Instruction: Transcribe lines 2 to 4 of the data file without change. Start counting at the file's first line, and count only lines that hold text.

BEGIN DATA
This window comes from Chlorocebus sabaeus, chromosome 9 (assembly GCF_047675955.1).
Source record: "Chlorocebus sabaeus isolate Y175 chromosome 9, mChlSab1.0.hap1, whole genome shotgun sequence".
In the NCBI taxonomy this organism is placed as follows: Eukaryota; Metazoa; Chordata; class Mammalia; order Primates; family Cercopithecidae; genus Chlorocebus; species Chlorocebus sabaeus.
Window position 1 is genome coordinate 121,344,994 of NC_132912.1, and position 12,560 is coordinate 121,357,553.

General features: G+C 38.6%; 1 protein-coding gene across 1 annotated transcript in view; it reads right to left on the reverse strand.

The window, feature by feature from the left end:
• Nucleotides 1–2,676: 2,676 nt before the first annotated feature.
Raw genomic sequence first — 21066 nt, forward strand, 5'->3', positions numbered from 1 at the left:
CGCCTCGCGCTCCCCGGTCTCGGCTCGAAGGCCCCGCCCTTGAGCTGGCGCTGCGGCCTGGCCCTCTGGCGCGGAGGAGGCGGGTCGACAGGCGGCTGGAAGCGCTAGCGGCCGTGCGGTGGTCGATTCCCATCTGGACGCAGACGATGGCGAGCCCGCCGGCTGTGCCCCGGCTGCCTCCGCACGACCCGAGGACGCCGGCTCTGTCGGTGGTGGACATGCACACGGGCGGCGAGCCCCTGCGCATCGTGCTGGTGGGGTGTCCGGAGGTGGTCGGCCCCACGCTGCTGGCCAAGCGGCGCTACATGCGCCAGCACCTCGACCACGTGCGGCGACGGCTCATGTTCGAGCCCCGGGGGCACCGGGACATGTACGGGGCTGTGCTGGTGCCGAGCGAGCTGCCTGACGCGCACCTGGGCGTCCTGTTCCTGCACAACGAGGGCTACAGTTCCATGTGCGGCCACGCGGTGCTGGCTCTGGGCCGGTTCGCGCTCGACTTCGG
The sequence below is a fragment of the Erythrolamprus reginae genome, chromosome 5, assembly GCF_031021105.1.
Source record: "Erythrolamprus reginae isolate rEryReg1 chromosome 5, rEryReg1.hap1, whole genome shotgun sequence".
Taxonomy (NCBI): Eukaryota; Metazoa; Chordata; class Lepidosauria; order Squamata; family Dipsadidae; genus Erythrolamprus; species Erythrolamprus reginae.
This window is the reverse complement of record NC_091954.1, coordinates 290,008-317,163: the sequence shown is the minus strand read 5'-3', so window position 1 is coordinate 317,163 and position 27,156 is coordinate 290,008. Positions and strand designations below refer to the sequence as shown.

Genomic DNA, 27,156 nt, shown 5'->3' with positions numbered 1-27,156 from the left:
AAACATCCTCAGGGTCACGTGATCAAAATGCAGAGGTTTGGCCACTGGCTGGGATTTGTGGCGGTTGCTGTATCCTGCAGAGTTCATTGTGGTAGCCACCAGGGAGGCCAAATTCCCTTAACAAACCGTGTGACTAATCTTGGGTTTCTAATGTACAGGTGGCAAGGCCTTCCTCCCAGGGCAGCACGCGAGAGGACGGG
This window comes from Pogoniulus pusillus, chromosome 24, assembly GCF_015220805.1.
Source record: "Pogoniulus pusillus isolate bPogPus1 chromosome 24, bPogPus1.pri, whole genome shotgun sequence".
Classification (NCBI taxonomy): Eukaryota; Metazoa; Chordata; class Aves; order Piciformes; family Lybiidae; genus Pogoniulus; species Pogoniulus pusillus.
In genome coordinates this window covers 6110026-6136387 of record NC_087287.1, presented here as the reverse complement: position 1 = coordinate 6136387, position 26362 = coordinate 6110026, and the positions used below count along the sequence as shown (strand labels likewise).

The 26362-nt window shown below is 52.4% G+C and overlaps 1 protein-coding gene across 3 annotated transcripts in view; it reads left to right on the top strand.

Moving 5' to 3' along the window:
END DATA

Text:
Source record: "Chlorocebus sabaeus isolate Y175 chromosome 9, mChlSab1.0.hap1, whole genome shotgun sequence".
In the NCBI taxonomy this organism is placed as follows: Eukaryota; Metazoa; Chordata; class Mammalia; order Primates; family Cercopithecidae; genus Chlorocebus; species Chlorocebus sabaeus.
Window position 1 is genome coordinate 121,344,994 of NC_132912.1, and position 12,560 is coordinate 121,357,553.